After 2004, I became increasingly bitter towards the sport of Track & Field, feeling that I deserved some support for my efforts. After winning a NCAA title for Georgia in 2003 and becoming the first American to win a hammer title since 1973, I realized I was a man on an island. Over the past 8 years I have realized that there are a number of athletes that also live on this island. Although I feel wronged by my sport, I have come to grips with it. My attitude has become increasingly independent from USATF and my expectations are based solely on the body of work that I have produced up this point. When I lay my head down at night, I know I am living my dream of competing as a professional Track and Field athlete and that drives me daily. It takes a lot of guts to do what we do. I am disappointed in the lack of support the USATF shows for developing athletes and collegiate champions, and am working to bridge the gap between College – National – International athletic success. I have worked as hard as any other athlete and am very proud of my journey to the 2012 Olympic Trials.

How do you feel about the Hammer being up in Beaverton?

I am excited about the opportunity to compete with the best the U.S. has to offer in a pristine setting and a large number of fans in attendance. The day of the competition should make for a lifelong memory and hopefully an opportunity to make the final and the medal stand.  As far as being forced to compete in the Olympic Trials in Beaverton, with a fan base made up primarily of Nike employees that aren’t necessarily Track & Field fans? I’m strongly opposed! … As frustrated as I am about the event, it will most likely be the best event I have competed in.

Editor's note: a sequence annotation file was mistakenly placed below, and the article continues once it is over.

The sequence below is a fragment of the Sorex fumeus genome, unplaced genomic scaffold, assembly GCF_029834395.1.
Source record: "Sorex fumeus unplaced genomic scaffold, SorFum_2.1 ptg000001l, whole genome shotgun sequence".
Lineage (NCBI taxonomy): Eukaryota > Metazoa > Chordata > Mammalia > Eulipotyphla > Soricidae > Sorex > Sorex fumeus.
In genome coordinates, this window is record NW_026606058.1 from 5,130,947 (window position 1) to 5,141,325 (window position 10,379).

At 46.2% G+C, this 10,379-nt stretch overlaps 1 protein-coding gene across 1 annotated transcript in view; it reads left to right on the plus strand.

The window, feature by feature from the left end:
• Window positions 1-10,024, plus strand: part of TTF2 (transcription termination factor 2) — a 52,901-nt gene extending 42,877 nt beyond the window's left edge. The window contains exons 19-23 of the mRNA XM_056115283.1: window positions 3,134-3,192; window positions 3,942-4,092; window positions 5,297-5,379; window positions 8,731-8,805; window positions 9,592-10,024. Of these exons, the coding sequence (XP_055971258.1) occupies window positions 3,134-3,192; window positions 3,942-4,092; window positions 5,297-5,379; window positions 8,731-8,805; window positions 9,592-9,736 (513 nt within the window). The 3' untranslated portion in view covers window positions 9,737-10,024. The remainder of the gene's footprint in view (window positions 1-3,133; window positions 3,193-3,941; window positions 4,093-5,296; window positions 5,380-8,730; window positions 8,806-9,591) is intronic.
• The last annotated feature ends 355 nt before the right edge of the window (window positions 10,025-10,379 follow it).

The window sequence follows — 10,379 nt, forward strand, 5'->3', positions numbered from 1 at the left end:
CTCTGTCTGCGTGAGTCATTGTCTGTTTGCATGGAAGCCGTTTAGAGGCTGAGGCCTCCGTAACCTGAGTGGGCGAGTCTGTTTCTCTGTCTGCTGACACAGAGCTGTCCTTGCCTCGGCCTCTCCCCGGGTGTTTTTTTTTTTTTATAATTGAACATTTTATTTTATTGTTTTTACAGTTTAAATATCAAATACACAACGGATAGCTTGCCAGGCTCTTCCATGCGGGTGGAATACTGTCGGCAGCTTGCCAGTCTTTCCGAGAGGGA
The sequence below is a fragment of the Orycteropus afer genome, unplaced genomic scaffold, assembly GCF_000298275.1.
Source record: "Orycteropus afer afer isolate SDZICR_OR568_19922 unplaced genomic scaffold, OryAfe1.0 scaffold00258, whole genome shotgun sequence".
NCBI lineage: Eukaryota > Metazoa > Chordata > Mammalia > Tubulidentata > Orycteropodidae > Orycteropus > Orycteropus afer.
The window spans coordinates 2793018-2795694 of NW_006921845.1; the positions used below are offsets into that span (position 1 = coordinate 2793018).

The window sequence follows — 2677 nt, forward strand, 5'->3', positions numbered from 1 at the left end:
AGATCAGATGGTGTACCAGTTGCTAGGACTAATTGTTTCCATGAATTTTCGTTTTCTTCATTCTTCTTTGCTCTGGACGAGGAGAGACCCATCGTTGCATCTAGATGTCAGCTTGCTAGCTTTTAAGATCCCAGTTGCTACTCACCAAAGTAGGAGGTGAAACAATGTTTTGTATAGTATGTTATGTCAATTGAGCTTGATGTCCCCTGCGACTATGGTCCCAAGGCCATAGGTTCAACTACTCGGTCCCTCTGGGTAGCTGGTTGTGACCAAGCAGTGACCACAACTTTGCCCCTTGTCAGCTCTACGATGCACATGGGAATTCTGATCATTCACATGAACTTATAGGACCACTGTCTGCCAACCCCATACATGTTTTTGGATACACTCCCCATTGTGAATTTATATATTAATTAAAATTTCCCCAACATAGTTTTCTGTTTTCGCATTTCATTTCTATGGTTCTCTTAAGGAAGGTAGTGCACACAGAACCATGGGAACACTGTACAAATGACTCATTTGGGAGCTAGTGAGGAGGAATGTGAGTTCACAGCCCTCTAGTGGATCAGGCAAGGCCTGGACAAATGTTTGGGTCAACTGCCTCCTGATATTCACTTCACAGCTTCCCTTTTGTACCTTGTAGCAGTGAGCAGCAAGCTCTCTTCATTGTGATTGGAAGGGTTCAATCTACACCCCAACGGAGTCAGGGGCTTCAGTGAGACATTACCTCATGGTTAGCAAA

Aside from your competition, what are you looking forward to most about the Trials this summer?

Being a spectator for nine days of some of the best track and field action in the world. Being a townie has so many advantages this time around, my home is two miles from the Hayward field and I can bike to & from the Trials. I have made so many friends in the sport over the last eight years, and being able to cheer for them means a lot to me. I also plan on hosting one heck of an after party, look for your invitation!

What do you foresee being the biggest hassle/challenge in the experience here in Eugene?

The influx of people creating massive crowds, traffic, long lines & basic chaos. Living in Eugene for two years, one gets used to the pace of the town & for the two weeks of the Trials, that pace will be drastically changed. Athlete seating as a spectator is a topic I hope will not be an issue with the expected sell out crowds in attendance.

Do you have anything/anywhere specific in Eugene that you would recommend other athletes and spectators check out when they visit this summer?

Alton Baker park: walk/jog Pre’s trail. Get to the top of Spencer’s Butte for a great view. Visit Pre’s rock. If the weather permits, rent tubes and life vests from the UO Outdoor program and float the Willamette/McKenzie river on one of the off days. Rent a bike from the Center for Appropriate Transportation ( and see the town without traffic or take a ride along the McKenzie River. Make sure to visit for all of the local information, the staff is very helpful and provide insider information as well as local maps and opinions on where, what and when to get the best value for your buck.